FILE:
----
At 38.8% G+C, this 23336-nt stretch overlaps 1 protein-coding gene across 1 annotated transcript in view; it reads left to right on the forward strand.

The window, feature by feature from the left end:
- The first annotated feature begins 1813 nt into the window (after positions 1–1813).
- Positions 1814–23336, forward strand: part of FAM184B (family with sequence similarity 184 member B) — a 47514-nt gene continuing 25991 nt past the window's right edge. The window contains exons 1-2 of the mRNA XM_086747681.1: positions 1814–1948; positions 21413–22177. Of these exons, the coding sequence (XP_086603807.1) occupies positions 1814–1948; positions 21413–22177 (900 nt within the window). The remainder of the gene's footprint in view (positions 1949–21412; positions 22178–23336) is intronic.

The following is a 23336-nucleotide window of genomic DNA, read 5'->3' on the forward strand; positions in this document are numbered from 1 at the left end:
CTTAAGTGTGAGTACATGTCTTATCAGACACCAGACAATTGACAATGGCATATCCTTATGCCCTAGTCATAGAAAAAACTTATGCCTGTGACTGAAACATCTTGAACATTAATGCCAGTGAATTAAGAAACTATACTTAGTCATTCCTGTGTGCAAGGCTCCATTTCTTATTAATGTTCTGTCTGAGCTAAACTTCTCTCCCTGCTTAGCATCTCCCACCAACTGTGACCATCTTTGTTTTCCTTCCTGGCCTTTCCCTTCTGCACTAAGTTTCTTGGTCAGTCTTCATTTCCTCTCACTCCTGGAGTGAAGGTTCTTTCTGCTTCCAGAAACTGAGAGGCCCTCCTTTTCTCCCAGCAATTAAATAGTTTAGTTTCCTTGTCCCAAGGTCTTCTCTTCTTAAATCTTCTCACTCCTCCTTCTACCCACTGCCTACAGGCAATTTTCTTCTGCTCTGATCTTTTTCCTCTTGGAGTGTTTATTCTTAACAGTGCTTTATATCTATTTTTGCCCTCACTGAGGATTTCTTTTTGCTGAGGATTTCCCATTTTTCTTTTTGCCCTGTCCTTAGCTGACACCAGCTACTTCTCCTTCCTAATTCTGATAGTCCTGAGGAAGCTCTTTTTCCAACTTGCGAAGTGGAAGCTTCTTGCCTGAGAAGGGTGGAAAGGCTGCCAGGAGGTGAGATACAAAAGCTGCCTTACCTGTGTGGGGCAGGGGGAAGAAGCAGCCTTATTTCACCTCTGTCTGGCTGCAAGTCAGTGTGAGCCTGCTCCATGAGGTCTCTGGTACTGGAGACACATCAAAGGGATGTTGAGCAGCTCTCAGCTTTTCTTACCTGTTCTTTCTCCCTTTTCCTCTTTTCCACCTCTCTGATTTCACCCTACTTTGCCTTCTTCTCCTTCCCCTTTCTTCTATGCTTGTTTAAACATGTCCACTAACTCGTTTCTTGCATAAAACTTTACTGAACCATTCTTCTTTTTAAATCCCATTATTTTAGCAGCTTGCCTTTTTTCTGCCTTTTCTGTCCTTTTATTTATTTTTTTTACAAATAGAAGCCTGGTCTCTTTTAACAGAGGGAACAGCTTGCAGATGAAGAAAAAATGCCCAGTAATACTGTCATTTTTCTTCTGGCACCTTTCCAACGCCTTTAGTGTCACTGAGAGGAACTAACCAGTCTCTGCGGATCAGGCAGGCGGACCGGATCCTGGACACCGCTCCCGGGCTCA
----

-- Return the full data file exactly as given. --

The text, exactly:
At 38.8% G+C, this 23336-nt stretch overlaps 1 protein-coding gene across 1 annotated transcript in view; it reads left to right on the forward strand.

The window, feature by feature from the left end:
- The first annotated feature begins 1813 nt into the window (after positions 1–1813).
- Positions 1814–23336, forward strand: part of FAM184B (family with sequence similarity 184 member B) — a 47514-nt gene continuing 25991 nt past the window's right edge. The window contains exons 1-2 of the mRNA XM_086747681.1: positions 1814–1948; positions 21413–22177. Of these exons, the coding sequence (XP_086603807.1) occupies positions 1814–1948; positions 21413–22177 (900 nt within the window). The remainder of the gene's footprint in view (positions 1949–21412; positions 22178–23336) is intronic.

The following is a 23336-nucleotide window of genomic DNA, read 5'->3' on the forward strand; positions in this document are numbered from 1 at the left end:
CTTAAGTGTGAGTACATGTCTTATCAGACACCAGACAATTGACAATGGCATATCCTTATGCCCTAGTCATAGAAAAAACTTATGCCTGTGACTGAAACATCTTGAACATTAATGCCAGTGAATTAAGAAACTATACTTAGTCATTCCTGTGTGCAAGGCTCCATTTCTTATTAATGTTCTGTCTGAGCTAAACTTCTCTCCCTGCTTAGCATCTCCCACCAACTGTGACCATCTTTGTTTTCCTTCCTGGCCTTTCCCTTCTGCACTAAGTTTCTTGGTCAGTCTTCATTTCCTCTCACTCCTGGAGTGAAGGTTCTTTCTGCTTCCAGAAACTGAGAGGCCCTCCTTTTCTCCCAGCAATTAAATAGTTTAGTTTCCTTGTCCCAAGGTCTTCTCTTCTTAAATCTTCTCACTCCTCCTTCTACCCACTGCCTACAGGCAATTTTCTTCTGCTCTGATCTTTTTCCTCTTGGAGTGTTTATTCTTAACAGTGCTTTATATCTATTTTTGCCCTCACTGAGGATTTCTTTTTGCTGAGGATTTCCCATTTTTCTTTTTGCCCTGTCCTTAGCTGACACCAGCTACTTCTCCTTCCTAATTCTGATAGTCCTGAGGAAGCTCTTTTTCCAACTTGCGAAGTGGAAGCTTCTTGCCTGAGAAGGGTGGAAAGGCTGCCAGGAGGTGAGATACAAAAGCTGCCTTACCTGTGTGGGGCAGGGGGAAGAAGCAGCCTTATTTCACCTCTGTCTGGCTGCAAGTCAGTGTGAGCCTGCTCCATGAGGTCTCTGGTACTGGAGACACATCAAAGGGATGTTGAGCAGCTCTCAGCTTTTCTTACCTGTTCTTTCTCCCTTTTCCTCTTTTCCACCTCTCTGATTTCACCCTACTTTGCCTTCTTCTCCTTCCCCTTTCTTCTATGCTTGTTTAAACATGTCCACTAACTCGTTTCTTGCATAAAACTTTACTGAACCATTCTTCTTTTTAAATCCCATTATTTTAGCAGCTTGCCTTTTTTCTGCCTTTTCTGTCCTTTTATTTATTTTTTTTACAAATAGAAGCCTGGTCTCTTTTAACAGAGGGAACAGCTTGCAGATGAAGAAAAAATGCCCAGTAATACTGTCATTTTTCTTCTGGCACCTTTCCAACGCCTTTAGTGTCACTGAGAGGAACTAACCAGTCTCTGCGGATCAGGCAGGCGGACCGGATCCTGGACACCGCTCCCGGGCTCA